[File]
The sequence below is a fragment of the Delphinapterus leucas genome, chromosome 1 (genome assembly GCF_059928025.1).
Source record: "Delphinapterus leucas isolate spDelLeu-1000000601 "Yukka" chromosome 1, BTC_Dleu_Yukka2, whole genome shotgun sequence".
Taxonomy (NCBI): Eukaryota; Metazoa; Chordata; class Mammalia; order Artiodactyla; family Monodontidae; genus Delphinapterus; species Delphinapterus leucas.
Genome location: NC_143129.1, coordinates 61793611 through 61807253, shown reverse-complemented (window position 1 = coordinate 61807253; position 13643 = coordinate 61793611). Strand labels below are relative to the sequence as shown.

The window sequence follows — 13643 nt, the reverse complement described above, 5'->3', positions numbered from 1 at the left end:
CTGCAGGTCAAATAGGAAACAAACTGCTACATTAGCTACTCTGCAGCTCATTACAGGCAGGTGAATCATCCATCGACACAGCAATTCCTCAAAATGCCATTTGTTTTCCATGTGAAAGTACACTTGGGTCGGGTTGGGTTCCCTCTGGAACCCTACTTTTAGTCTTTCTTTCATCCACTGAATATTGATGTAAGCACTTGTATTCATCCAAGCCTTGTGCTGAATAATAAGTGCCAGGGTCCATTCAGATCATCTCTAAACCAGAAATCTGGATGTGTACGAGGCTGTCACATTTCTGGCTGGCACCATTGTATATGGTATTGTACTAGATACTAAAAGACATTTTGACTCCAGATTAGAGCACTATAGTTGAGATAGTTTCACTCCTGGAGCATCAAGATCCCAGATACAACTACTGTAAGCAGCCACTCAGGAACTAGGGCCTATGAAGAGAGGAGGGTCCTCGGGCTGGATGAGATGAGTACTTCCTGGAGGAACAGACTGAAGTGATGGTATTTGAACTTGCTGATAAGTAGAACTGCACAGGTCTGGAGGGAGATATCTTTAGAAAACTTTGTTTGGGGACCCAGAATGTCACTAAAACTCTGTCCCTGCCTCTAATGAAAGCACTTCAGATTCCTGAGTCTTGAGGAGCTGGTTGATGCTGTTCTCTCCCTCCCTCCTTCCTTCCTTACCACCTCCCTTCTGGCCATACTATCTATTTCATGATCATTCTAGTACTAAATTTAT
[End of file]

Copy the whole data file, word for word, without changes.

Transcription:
The sequence below is a fragment of the Delphinapterus leucas genome, chromosome 1 (genome assembly GCF_059928025.1).
Source record: "Delphinapterus leucas isolate spDelLeu-1000000601 "Yukka" chromosome 1, BTC_Dleu_Yukka2, whole genome shotgun sequence".
Taxonomy (NCBI): Eukaryota; Metazoa; Chordata; class Mammalia; order Artiodactyla; family Monodontidae; genus Delphinapterus; species Delphinapterus leucas.
Genome location: NC_143129.1, coordinates 61793611 through 61807253, shown reverse-complemented (window position 1 = coordinate 61807253; position 13643 = coordinate 61793611). Strand labels below are relative to the sequence as shown.

The window sequence follows — 13643 nt, the reverse complement described above, 5'->3', positions numbered from 1 at the left end:
CTGCAGGTCAAATAGGAAACAAACTGCTACATTAGCTACTCTGCAGCTCATTACAGGCAGGTGAATCATCCATCGACACAGCAATTCCTCAAAATGCCATTTGTTTTCCATGTGAAAGTACACTTGGGTCGGGTTGGGTTCCCTCTGGAACCCTACTTTTAGTCTTTCTTTCATCCACTGAATATTGATGTAAGCACTTGTATTCATCCAAGCCTTGTGCTGAATAATAAGTGCCAGGGTCCATTCAGATCATCTCTAAACCAGAAATCTGGATGTGTACGAGGCTGTCACATTTCTGGCTGGCACCATTGTATATGGTATTGTACTAGATACTAAAAGACATTTTGACTCCAGATTAGAGCACTATAGTTGAGATAGTTTCACTCCTGGAGCATCAAGATCCCAGATACAACTACTGTAAGCAGCCACTCAGGAACTAGGGCCTATGAAGAGAGGAGGGTCCTCGGGCTGGATGAGATGAGTACTTCCTGGAGGAACAGACTGAAGTGATGGTATTTGAACTTGCTGATAAGTAGAACTGCACAGGTCTGGAGGGAGATATCTTTAGAAAACTTTGTTTGGGGACCCAGAATGTCACTAAAACTCTGTCCCTGCCTCTAATGAAAGCACTTCAGATTCCTGAGTCTTGAGGAGCTGGTTGATGCTGTTCTCTCCCTCCCTCCTTCCTTCCTTACCACCTCCCTTCTGGCCATACTATCTATTTCATGATCATTCTAGTACTAAATTTAT